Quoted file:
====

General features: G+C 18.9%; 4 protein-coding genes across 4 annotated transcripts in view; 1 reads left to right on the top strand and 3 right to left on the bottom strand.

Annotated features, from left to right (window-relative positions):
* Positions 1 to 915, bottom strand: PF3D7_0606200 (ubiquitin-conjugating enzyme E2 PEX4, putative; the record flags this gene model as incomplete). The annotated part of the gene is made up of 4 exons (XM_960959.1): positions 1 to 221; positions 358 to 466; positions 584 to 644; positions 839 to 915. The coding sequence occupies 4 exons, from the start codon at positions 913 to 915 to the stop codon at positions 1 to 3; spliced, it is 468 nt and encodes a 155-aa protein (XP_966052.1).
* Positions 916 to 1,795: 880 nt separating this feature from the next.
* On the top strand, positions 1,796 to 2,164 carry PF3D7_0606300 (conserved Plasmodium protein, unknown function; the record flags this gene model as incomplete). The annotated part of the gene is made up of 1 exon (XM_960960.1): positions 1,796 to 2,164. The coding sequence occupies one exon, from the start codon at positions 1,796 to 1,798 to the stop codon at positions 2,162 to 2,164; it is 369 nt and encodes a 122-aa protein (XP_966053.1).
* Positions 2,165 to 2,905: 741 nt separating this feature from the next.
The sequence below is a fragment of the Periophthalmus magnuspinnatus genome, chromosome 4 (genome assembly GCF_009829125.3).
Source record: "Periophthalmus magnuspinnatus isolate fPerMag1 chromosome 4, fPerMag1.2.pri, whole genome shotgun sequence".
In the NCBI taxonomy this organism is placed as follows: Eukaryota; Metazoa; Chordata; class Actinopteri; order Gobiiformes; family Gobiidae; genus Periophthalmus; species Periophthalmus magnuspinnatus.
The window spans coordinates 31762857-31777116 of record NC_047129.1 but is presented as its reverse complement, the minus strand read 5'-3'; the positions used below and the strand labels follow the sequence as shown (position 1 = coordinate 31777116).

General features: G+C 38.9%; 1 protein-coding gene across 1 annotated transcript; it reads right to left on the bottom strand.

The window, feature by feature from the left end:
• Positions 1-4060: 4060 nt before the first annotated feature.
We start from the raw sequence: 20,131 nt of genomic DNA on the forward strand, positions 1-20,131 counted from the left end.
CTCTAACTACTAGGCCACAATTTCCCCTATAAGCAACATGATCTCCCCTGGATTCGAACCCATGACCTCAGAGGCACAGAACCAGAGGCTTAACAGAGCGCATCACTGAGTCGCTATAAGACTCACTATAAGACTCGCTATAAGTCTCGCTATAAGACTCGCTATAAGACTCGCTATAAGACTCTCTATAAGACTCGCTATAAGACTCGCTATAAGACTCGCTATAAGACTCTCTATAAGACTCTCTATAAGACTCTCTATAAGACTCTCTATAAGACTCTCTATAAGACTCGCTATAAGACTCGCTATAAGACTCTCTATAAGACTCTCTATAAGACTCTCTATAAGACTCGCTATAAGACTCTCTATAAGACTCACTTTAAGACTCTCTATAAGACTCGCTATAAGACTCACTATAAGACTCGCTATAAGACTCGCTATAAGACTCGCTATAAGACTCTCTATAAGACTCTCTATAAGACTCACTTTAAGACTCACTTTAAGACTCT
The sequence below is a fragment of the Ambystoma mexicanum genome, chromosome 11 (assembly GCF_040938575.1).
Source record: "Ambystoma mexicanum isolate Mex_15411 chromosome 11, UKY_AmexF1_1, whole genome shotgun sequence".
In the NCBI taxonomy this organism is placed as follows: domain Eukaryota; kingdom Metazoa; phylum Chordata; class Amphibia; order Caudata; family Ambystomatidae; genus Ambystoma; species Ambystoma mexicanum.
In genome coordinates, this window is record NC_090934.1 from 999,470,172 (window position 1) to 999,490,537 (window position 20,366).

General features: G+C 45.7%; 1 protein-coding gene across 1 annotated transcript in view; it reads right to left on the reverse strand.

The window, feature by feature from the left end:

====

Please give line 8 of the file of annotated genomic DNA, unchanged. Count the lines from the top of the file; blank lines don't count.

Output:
Source record: "Periophthalmus magnuspinnatus isolate fPerMag1 chromosome 4, fPerMag1.2.pri, whole genome shotgun sequence".